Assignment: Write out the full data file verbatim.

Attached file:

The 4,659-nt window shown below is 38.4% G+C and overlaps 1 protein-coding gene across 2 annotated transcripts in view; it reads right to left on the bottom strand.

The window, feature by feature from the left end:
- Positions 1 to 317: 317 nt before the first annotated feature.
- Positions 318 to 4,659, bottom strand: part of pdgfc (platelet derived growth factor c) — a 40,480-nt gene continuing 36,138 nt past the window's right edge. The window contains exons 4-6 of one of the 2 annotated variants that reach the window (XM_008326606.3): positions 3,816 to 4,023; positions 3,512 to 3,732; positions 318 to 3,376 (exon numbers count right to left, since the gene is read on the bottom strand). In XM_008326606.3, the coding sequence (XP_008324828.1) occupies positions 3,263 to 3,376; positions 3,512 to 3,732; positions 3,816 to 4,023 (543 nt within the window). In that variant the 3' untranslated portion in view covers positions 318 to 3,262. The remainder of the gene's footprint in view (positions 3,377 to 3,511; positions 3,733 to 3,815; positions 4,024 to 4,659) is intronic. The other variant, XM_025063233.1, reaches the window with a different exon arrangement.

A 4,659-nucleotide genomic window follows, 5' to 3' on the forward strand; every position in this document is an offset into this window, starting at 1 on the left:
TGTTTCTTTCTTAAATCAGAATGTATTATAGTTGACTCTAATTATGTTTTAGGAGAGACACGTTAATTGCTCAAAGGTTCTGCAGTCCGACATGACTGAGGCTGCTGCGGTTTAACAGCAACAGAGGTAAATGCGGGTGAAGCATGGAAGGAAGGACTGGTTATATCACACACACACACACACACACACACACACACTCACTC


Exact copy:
The 4,659-nt window shown below is 38.4% G+C and overlaps 1 protein-coding gene across 2 annotated transcripts in view; it reads right to left on the bottom strand.

The window, feature by feature from the left end:
- Positions 1 to 317: 317 nt before the first annotated feature.
- Positions 318 to 4,659, bottom strand: part of pdgfc (platelet derived growth factor c) — a 40,480-nt gene continuing 36,138 nt past the window's right edge. The window contains exons 4-6 of one of the 2 annotated variants that reach the window (XM_008326606.3): positions 3,816 to 4,023; positions 3,512 to 3,732; positions 318 to 3,376 (exon numbers count right to left, since the gene is read on the bottom strand). In XM_008326606.3, the coding sequence (XP_008324828.1) occupies positions 3,263 to 3,376; positions 3,512 to 3,732; positions 3,816 to 4,023 (543 nt within the window). In that variant the 3' untranslated portion in view covers positions 318 to 3,262. The remainder of the gene's footprint in view (positions 3,377 to 3,511; positions 3,733 to 3,815; positions 4,024 to 4,659) is intronic. The other variant, XM_025063233.1, reaches the window with a different exon arrangement.

A 4,659-nucleotide genomic window follows, 5' to 3' on the forward strand; every position in this document is an offset into this window, starting at 1 on the left:
TGTTTCTTTCTTAAATCAGAATGTATTATAGTTGACTCTAATTATGTTTTAGGAGAGACACGTTAATTGCTCAAAGGTTCTGCAGTCCGACATGACTGAGGCTGCTGCGGTTTAACAGCAACAGAGGTAAATGCGGGTGAAGCATGGAAGGAAGGACTGGTTATATCACACACACACACACACACACACACACACACTCACTC